I wonder, today, if that was such a good idea. I know the outcome would not likely have been any different, but I desperately hope I did the right thing by telling her the news? Do I want to know if the cancer has spread to my lungs – or beyond? How will knowing change anything. I am doing everything I can right now anyhow. Why would I want to know if the cancer is resistant to chemo?
After our morning coffee, I asked my husband if he wanted to go for our walk. “Of course.” he replied in an encouraging manner. Off we went. I felt funny. I felt distant. Things I saw upset me more than usual. There was garbage that had been strewn throughout the parking lot attached to the wetland. I was offended. There was no obvious garbage can placed by the park by the City. I was incensed that the City could be so stupid. There was a bus parking only sign. I was critical – why is that sign there? No busses go in anyhow. What a waste of money. The dog was not walking right with us. I was disappointed that she was behaving so poorly. As we approached Tiffin Street, I knew how I felt. “I am angry.” I said to my husband. “I am angry with everything and everyone. ” Silence. He was smart not to respond. I would have snapped at him for trying to solve the problem of my anger. He was good.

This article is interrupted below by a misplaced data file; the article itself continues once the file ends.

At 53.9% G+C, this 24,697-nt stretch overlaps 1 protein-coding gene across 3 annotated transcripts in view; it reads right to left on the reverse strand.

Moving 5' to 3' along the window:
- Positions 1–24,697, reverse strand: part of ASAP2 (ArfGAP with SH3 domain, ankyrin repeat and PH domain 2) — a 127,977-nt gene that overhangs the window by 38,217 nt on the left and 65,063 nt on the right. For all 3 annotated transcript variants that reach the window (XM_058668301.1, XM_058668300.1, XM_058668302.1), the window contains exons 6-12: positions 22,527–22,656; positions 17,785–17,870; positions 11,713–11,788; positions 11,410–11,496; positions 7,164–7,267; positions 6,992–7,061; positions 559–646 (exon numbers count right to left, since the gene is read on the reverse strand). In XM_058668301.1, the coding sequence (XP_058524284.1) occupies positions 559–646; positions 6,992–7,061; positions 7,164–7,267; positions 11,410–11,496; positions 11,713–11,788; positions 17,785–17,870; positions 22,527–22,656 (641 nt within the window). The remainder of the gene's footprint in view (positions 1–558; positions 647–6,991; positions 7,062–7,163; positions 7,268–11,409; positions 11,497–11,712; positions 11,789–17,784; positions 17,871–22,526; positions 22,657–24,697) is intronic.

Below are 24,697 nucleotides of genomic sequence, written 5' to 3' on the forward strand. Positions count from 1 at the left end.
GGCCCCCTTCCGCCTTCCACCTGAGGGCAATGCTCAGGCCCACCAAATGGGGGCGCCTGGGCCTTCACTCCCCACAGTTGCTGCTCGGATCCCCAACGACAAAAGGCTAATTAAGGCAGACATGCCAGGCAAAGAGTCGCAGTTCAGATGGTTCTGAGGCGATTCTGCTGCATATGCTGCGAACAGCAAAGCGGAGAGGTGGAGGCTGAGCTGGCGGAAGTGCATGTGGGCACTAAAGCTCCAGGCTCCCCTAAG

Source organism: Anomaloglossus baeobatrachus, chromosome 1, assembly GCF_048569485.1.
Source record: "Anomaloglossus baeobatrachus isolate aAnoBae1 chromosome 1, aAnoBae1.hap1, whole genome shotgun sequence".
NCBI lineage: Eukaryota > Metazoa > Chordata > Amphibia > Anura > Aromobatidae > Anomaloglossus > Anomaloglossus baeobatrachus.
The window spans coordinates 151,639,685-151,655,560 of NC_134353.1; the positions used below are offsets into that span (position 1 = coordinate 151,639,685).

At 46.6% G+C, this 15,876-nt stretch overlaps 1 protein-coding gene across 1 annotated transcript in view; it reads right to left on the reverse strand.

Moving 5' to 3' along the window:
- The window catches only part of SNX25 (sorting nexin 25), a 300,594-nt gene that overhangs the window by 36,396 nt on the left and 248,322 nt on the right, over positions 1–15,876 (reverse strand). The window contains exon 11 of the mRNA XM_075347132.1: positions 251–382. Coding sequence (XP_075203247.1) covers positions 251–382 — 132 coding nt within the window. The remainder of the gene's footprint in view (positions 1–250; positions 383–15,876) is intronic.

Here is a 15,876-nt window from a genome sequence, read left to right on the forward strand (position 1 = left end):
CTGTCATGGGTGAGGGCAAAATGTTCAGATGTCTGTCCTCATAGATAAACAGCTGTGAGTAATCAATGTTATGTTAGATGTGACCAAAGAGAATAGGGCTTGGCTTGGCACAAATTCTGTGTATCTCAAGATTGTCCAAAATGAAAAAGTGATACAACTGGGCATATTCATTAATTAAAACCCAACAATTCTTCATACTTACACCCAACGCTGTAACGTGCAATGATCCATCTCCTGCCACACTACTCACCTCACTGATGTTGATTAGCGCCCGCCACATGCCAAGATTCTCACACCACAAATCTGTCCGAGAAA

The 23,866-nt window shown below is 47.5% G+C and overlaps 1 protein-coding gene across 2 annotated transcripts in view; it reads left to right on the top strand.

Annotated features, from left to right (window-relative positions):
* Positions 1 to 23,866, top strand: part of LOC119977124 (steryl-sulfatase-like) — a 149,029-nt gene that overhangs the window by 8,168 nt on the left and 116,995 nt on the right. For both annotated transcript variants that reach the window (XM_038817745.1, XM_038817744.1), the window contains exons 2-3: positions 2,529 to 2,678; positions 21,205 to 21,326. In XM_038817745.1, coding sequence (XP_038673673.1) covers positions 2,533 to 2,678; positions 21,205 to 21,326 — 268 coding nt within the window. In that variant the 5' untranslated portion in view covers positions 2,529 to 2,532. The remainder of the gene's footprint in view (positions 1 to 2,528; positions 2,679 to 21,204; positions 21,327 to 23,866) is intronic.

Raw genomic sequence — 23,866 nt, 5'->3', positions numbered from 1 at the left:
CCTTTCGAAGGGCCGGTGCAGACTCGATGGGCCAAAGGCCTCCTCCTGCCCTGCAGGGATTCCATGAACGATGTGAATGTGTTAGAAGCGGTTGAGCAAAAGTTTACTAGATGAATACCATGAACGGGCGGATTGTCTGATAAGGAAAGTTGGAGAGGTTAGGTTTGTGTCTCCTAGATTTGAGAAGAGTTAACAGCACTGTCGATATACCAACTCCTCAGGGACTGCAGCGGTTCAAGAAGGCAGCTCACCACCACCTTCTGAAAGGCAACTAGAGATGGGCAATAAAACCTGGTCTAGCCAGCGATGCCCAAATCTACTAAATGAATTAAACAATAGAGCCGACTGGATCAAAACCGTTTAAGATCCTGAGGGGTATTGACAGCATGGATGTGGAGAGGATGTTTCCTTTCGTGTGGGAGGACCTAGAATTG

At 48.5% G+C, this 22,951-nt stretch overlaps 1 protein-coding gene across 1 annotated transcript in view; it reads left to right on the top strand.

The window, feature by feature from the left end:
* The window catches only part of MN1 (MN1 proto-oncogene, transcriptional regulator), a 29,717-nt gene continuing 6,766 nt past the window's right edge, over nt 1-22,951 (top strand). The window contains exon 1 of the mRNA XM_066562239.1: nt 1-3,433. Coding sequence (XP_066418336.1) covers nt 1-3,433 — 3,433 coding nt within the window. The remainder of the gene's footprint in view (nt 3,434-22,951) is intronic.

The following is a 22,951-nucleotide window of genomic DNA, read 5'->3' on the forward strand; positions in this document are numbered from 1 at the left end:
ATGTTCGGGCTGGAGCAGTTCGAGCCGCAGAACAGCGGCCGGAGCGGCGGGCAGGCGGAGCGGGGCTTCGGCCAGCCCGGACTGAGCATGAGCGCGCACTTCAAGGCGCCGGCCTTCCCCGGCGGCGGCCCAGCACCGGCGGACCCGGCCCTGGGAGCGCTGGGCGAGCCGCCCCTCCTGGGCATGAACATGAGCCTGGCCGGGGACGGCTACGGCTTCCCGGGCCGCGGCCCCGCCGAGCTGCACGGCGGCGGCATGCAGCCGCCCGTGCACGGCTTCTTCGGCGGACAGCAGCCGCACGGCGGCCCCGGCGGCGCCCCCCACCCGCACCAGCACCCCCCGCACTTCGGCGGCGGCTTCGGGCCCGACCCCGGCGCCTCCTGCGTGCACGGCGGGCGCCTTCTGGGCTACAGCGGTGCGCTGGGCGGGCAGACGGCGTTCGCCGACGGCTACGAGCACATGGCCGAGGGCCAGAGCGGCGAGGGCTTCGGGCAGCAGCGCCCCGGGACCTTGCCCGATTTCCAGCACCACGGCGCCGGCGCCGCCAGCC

“Just don’t be angry with yourself, Stacey.” he replied.
I vented about things I was angry about. I also explained that I knew I had no right to be angry. There was nothing anybody had done that I should be angry about. I was just angry. “There is nothing wrong with being angry.” my husband again replied.
I vented more. I vented until I cried. I stopped walking and sobbed. There it was. I was sad. My husband took me into his arms and I sobbed. No words were spoken. None needed to be. We both knew that this was long over-due. My energy drained from the very core of my soul. “I am struggling to put one foot in front of the other.” I tried to explain. “I have no energy. I am not strong. I am not courageous. I am scared. I just can’t do it today.”